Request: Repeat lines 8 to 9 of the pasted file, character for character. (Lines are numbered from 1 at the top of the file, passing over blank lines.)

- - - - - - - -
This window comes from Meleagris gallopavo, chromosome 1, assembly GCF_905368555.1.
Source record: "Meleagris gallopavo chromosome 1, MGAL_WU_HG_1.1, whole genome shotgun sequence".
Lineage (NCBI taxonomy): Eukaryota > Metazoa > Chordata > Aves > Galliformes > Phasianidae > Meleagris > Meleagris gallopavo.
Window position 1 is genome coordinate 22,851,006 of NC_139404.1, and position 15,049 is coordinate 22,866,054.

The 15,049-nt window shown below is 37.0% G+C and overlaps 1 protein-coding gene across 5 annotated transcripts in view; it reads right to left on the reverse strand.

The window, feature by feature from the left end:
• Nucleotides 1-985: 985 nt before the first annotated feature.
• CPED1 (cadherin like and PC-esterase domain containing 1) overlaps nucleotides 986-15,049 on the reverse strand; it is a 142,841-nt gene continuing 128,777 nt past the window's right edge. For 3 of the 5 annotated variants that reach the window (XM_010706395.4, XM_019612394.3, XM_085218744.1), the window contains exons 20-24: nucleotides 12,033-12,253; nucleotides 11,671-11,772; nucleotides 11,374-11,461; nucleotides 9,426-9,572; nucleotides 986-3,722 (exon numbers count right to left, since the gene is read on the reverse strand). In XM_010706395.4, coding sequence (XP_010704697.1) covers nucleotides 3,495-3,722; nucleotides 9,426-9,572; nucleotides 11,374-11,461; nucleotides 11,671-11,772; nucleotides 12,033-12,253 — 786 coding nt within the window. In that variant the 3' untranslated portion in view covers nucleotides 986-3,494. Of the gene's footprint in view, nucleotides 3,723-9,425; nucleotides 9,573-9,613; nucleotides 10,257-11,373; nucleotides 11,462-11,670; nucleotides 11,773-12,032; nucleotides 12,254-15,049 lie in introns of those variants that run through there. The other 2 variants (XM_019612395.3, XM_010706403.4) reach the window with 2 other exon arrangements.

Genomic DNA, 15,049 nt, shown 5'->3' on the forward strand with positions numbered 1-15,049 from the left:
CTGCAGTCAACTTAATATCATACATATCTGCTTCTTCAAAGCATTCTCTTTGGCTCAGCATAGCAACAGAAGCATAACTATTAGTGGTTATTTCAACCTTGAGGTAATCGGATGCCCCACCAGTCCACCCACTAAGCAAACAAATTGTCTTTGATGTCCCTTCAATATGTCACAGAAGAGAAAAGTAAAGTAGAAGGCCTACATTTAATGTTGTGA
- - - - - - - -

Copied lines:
• CPED1 (cadherin like and PC-esterase domain containing 1) overlaps nucleotides 986-15,049 on the reverse strand; it is a 142,841-nt gene continuing 128,777 nt past the window's right edge. For 3 of the 5 annotated variants that reach the window (XM_010706395.4, XM_019612394.3, XM_085218744.1), the window contains exons 20-24: nucleotides 12,033-12,253; nucleotides 11,671-11,772; nucleotides 11,374-11,461; nucleotides 9,426-9,572; nucleotides 986-3,722 (exon numbers count right to left, since the gene is read on the reverse strand). In XM_010706395.4, coding sequence (XP_010704697.1) covers nucleotides 3,495-3,722; nucleotides 9,426-9,572; nucleotides 11,374-11,461; nucleotides 11,671-11,772; nucleotides 12,033-12,253 — 786 coding nt within the window. In that variant the 3' untranslated portion in view covers nucleotides 986-3,494. Of the gene's footprint in view, nucleotides 3,723-9,425; nucleotides 9,573-9,613; nucleotides 10,257-11,373; nucleotides 11,462-11,670; nucleotides 11,773-12,032; nucleotides 12,254-15,049 lie in introns of those variants that run through there. The other 2 variants (XM_019612395.3, XM_010706403.4) reach the window with 2 other exon arrangements.

Genomic DNA, 15,049 nt, shown 5'->3' on the forward strand with positions numbered 1-15,049 from the left: